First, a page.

What is another word for made public?

Pronunciation: [mˌe͡ɪd pˈʌblɪk] (IPA)

There are several synonyms for the phrase "made public" that you can use to add variety to your writing. You might consider words like "disclosed," "revealed," "unveiled," "exposed," or "announced." Each of these words carries a slightly different connotation, so you can choose the one that best fits your intended meaning. For example, "disclosed" might be a good choice if you want to imply that the information was previously kept secret, whereas "announced" might suggest more of a formal publicity campaign. By experimenting with different synonyms for "made public," you can add a more nuanced and engaging tone to your writing.

Synonyms for Made public:

What are the hypernyms for Made public?

A hypernym is a word with a broad meaning that encompasses more specific words called hyponyms.

What are the opposite words for made public?

The term "made public" can be described by several antonyms. These opposite words are used to signify hidden, secret, confidential, and private information that is not meant to be revealed to the public. Some of the antonyms that can be associated with the term "made public" include concealed, confidential, classified, secret, and top secret. These words are often used in the context of sensitive government or corporate information that should not be disclosed to unauthorized persons. By understanding these antonyms, individuals can gain a better understanding of the importance of keeping certain information private and confidential.

What are the antonyms for Made public?

Famous quotes with Made public

  • If the executioner goes, my package will never be made public. If he doesn't go, it will be made public exactly fifty years from the day the bill for a moratorium on capital punishment is defeated.
    Caryl Chessman
  • The first essential in determining how to deal with the great industrial combinations is knowledge of the facts—publicity. In the interest of the public, the Government should have the right to inspect and examine the workings of the great corporations engaged in interstate business. Publicity is the only sure remedy which we can now invoke.The first requisite is knowledge, full and complete—knowledge which may be made public to the world. Artificial bodies, such as corporations and joint stock or other associations, depending upon any statutory law for their existence or privileges, should be subject to proper governmental supervision, and full and accurate information as to their operations should be made public regularly at reasonable intervals.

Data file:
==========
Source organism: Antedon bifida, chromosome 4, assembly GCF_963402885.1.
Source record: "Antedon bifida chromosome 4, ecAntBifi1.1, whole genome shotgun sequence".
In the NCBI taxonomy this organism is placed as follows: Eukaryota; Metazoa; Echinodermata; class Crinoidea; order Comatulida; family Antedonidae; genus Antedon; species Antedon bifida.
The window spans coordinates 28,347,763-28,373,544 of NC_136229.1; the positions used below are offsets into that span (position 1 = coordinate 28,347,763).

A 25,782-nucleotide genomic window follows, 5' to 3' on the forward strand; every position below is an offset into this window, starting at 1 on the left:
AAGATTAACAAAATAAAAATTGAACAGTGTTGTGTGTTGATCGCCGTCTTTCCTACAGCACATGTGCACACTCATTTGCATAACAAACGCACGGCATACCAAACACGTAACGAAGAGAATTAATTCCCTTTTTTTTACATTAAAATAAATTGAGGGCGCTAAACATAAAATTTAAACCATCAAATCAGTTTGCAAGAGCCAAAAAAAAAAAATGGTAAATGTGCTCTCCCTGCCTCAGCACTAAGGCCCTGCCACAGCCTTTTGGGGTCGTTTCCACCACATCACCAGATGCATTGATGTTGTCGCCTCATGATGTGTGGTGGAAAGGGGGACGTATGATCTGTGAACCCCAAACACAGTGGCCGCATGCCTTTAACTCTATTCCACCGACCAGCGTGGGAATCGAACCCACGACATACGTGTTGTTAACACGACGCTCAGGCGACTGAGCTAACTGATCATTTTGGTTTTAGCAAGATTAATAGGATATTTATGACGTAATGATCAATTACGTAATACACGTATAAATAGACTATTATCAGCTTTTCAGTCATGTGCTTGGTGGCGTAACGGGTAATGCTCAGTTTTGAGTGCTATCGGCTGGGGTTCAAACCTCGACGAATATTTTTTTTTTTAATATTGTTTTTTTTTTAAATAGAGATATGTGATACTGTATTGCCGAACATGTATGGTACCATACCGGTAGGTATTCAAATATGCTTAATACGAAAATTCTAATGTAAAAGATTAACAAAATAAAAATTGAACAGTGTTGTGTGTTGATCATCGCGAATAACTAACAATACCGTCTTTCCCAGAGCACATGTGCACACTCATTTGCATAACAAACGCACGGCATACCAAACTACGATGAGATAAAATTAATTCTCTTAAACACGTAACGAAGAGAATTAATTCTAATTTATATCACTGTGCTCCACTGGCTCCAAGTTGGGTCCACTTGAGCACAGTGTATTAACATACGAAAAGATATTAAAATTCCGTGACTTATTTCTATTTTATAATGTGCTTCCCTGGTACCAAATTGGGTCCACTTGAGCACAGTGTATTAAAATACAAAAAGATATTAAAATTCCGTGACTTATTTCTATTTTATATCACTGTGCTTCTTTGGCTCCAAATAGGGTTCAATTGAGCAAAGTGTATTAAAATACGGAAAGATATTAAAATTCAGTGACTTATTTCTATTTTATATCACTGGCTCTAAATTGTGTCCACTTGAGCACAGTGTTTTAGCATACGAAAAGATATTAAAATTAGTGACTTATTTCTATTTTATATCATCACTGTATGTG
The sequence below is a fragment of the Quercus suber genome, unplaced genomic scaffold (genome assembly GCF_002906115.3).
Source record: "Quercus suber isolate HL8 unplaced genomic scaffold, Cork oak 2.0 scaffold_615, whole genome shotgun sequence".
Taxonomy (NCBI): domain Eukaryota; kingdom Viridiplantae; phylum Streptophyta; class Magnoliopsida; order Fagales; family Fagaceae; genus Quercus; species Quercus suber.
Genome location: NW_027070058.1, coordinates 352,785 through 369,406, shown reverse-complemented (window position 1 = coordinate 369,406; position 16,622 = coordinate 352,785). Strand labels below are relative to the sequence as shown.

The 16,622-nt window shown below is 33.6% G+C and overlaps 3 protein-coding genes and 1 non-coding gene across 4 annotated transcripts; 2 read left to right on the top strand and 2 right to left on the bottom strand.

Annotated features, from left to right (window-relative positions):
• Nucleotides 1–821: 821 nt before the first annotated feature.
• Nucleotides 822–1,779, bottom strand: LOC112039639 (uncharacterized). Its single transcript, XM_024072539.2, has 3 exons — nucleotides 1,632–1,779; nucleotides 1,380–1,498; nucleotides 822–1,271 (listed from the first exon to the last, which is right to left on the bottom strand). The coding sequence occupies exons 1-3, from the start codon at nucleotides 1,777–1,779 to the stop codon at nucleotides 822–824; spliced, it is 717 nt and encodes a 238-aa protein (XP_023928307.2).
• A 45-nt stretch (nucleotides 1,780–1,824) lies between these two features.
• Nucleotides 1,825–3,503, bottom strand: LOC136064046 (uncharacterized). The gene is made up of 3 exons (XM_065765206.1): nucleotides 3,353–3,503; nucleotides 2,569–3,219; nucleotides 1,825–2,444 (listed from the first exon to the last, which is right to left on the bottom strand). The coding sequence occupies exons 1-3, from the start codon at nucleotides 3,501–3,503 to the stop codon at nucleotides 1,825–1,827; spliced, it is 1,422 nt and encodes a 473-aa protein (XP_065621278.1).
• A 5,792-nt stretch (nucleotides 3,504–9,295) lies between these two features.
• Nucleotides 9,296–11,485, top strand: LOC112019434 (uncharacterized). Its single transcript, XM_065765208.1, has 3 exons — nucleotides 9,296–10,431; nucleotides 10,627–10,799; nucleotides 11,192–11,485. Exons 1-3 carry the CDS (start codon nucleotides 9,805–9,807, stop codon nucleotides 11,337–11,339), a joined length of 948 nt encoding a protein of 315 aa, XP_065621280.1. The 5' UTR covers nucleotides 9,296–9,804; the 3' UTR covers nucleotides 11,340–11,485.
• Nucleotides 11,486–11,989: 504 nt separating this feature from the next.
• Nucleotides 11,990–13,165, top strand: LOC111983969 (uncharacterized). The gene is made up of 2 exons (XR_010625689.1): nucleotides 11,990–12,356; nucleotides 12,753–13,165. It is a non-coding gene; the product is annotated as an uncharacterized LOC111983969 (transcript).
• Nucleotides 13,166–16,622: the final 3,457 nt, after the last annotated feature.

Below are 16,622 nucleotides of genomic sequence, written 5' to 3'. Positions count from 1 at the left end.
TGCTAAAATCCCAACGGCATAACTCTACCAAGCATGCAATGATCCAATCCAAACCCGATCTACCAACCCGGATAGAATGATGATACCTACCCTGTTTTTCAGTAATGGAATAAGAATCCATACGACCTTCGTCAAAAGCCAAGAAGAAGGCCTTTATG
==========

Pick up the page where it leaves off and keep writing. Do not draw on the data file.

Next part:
Theodore Roosevelt
  • As regards capital cases, the trouble is that emotional men and women always see only the individual whose fate is up at the moment, and neither his victim nor the many millions of unknown individuals who would in the long run be harmed by what they ask. Moreover, almost any criminal, however brutal, has usually some person, often a person whom he has greatly wronged, who will plead for him. If the mother is alive she will always come, and she cannot help feeling that the case in which she is so concerned is peculiar, that in this case a pardon should be granted. It was really heartrending to have to see the kinfolk and friends of murderers who were condemned to death, and among the very rare occasions when anything governmental or official caused me to lose sleep were times when I had to listen to some poor mother making a plea for a "criminal" so wicked, so utterly brutal and depraved, that it would have been a crime on my part to remit his punishment. On the other hand, there were certain crimes where requests for leniency merely made me angry. Such crimes were, for instance, rape, or the circulation of indecent literature, or anything connected with what would now be called the "white slave" traffic, or wife murder, or gross cruelty to women or children, or seduction and abandonment, or the action of some man in getting a girl whom he seduced to commit abortion. In an astonishing number of these cases men of high standing signed petitions or wrote letters asking me to show leniency to the criminal. In two or three of the cases — one where some young roughs had committed rape on a helpless immigrant girl, and another in which a physician of wealth and high standing had seduced a girl and then induced her to commit abortion — I rather lost my temper, and wrote to the individuals who had asked for the pardon, saying that I extremely regretted that it was not in my power to increase the sentence. I then let the facts be made public, for I thought that my petitioners deserved public censure. Whether they received this public censure or not I did not know, but that my action made them very angry I do know, and their anger gave me real satisfaction.
    Theodore Roosevelt

Related words: public information, public health, public media, public service, public interest, public art, public nudity

Related questions:

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